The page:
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Clean integration of state managers with Vanilla JS libraries

dimfeld profile image Daniel Imfeld Originally published at imfeld.dev on ・4 min read

Declarative and derived state management techniques make it a lot easier to create robust applications. Instead of a lot of error-prone updating and checking logic, each component just recreates its state each time something changes.

But sometimes you need to interface with imperatively-controlled libraries, such as Leaflet maps. These libraries want to know specifically what to add and remove, which can be frustrating when you don’t have an exact indication of what changed between the previous and current iterations of the state.

Nearly every library that renders in the browser is doing things imperatively at some level. If the code uses a modern component framework, the framework itself may be managing that behavior. For example, Svelte’s #each template handles changes in an array (the declarative state) by checking for changes and updating only the modified DOM elements (the imperative API).

But sometimes we can’t rely on the lower levels of abstraction to deal with that translation, and so we have to do it ourselves. This comes up most often when interfacing with “vanilla” Javascript UI libraries that expect to be controlled by function calls.

It can feel unnatural and become messy to convert our declarative state into imperative function calls, but it can be quite manageable if you’re methodical about it.

Don’t recreate the state every time 🔗

The easiest way is to take inspiration from the declarative style of state management. Just clear the imperative API’s state and then add everything from the new state on every update. Many imperative APIs have a clear function that makes it easy to do.

api.clear();
for(let item of newData) {
  api.add(item);
}

This sort of works, and in some situations may even be acceptable. But it has downsides:

  • Removing and adding objects that haven’t changed may cause them to flash annoyingly.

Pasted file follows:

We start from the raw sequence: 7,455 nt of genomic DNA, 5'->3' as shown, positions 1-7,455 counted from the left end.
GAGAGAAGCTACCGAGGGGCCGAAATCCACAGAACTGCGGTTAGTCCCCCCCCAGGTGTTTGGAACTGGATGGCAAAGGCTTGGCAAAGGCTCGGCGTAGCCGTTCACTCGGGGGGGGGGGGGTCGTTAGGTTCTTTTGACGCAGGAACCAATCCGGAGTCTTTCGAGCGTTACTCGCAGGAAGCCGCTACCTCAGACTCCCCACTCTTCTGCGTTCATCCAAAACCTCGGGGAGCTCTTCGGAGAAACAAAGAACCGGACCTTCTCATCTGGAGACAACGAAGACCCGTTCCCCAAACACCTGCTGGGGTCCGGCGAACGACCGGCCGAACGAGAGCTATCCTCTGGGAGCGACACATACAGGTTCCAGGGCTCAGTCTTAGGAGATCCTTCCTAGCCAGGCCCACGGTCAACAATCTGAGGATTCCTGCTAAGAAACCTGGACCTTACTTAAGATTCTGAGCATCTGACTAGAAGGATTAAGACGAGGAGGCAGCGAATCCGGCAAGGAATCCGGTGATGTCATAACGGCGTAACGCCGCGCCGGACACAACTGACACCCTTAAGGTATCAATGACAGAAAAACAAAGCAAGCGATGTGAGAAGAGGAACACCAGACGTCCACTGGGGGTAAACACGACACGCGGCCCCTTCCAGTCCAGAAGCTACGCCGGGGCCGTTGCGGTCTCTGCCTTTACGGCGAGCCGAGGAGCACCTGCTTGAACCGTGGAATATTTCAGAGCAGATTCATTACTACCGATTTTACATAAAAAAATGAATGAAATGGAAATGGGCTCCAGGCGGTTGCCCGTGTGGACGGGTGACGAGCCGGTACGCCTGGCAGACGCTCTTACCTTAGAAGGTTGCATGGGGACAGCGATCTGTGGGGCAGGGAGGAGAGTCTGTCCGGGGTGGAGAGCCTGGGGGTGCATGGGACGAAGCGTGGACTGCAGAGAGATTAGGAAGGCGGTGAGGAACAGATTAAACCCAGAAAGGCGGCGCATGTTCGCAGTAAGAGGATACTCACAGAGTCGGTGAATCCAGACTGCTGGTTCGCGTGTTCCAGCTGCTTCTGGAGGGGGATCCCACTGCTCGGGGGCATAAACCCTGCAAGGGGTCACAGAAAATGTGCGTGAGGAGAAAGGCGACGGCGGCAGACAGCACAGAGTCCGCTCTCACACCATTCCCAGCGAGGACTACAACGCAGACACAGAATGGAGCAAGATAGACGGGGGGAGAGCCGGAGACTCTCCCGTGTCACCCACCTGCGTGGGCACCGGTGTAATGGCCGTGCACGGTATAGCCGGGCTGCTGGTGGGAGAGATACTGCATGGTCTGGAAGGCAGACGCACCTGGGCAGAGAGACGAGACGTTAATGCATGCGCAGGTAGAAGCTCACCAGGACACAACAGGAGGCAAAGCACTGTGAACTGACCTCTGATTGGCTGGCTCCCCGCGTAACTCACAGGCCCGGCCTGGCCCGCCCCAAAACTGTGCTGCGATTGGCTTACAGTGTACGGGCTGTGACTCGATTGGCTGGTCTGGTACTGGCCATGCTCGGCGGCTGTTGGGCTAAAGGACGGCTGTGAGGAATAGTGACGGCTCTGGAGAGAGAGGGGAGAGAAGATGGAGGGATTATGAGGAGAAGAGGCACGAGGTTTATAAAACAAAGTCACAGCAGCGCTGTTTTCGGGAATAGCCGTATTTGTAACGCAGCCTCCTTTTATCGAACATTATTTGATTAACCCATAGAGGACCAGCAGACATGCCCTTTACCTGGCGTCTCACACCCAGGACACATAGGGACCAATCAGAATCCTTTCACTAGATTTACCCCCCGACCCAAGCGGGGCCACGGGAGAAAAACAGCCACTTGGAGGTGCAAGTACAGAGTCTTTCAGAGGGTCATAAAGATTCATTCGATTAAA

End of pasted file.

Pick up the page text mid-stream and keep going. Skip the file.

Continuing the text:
• The imperative API loses any internal state about objects.
  • It’s inefficient when you have a lot of objects and only a few need to actually change.

I do this sometimes in the experimental “just get it working” phase but I usually wouldn’t recommend shipping code that works this way.

Only update what changed 🔗

We can’t avoid leaking imperative calls into our code somewhere, but we can make it reasonable to deal with.

The trick is to isolate the interaction with the imperative API to a single place, which runs whenever any of the declarative state has changed. This function either keeps its own record of what currently exists, or queries the imperative API if possible, and then reconciles the existing state with the new state.

var activeData = new Map();
function update(newData) {
  let newDataKeys = new Set(newData.map((item) => item.key);
  for(let key of activeData.keys()) {
    if(!newDataKeys.has(key)) {
      api.remove(key);
      activeData.delete(key);
    }
  }

  for(let {key, data} of newData) {
    newDataKeys.add(key);
    let existingItem = activeData.get(key);
    if(existingItem) {
      // Some check for if we need to push an update to the API,
      // if necessary.
      if(!isEqual(existingItem, data)) {
        api.update(key, data);
        activeData.set(key, data);
      }
    } else {
      activeData.set(key, data);
      api.add(key, data);
    }
  }
}

// In Svelte, something like this.
$: update(filteredItems(filters));

The possible downside of this technique is that whenever anything changes, you need to iterate over every item in the old and new data collections. Realistically, this is rarely an issue, but with many thousands of items in the state you may need to manage it in a more bespoke fashion if you encounter performance problems.

As always, if you suspect that the reconciliation is causing performance issues, a quick visit to the DevTools profiler should make it pretty clear.

Make it Reusable 🔗

It’s pretty simple to refactor this into a reusable function, so that we have something ready to reach for next time too. This function handles all the details of syncing the data, and you just need to tell it how to identify items and add or remove them from the API.

function updater({ getKey, add, remove, update, isEqual }) {
  var activeData = new Map();
  return (newData) => {

    let newDataKeys = new Set(newData.map(getKey));
    for(let key of activeData.keys()) {
      if(!newDataKeys.has(key)) {
        remove(key);
        activeData.delete(key);
      }
    }

    for(let data of newData) {
      let key = getKey(data);
      newDataKeys.add(key);

      let existingItem = activeData.get(key);
      if(existingItem) {
        // Some check for if we need to push an update to the API,
        // if necessary.
        if(update && !isEqual(existingItem, data)) {
          update(data);
          activeData.set(key, data);
        }
      } else {
        activeData.set(key, data);
        add(key, data);
      }
    }
  };

}

let updateItems = updater({
  getKey: (item) => item.key,
  add: ({key, data}) => api.add(key, data),
  remove: (key) => api.remove(key),
  // These are optional
  update: (key,data) => api.update(key, data),
  isEqual: (a, b) => a.data == b.data,
});

$: activeItems = filteredItems(filters);
$: updateItems(activeItems);

If you want to see this in action, here’s a simple Svelte REPL that demonstrates it.

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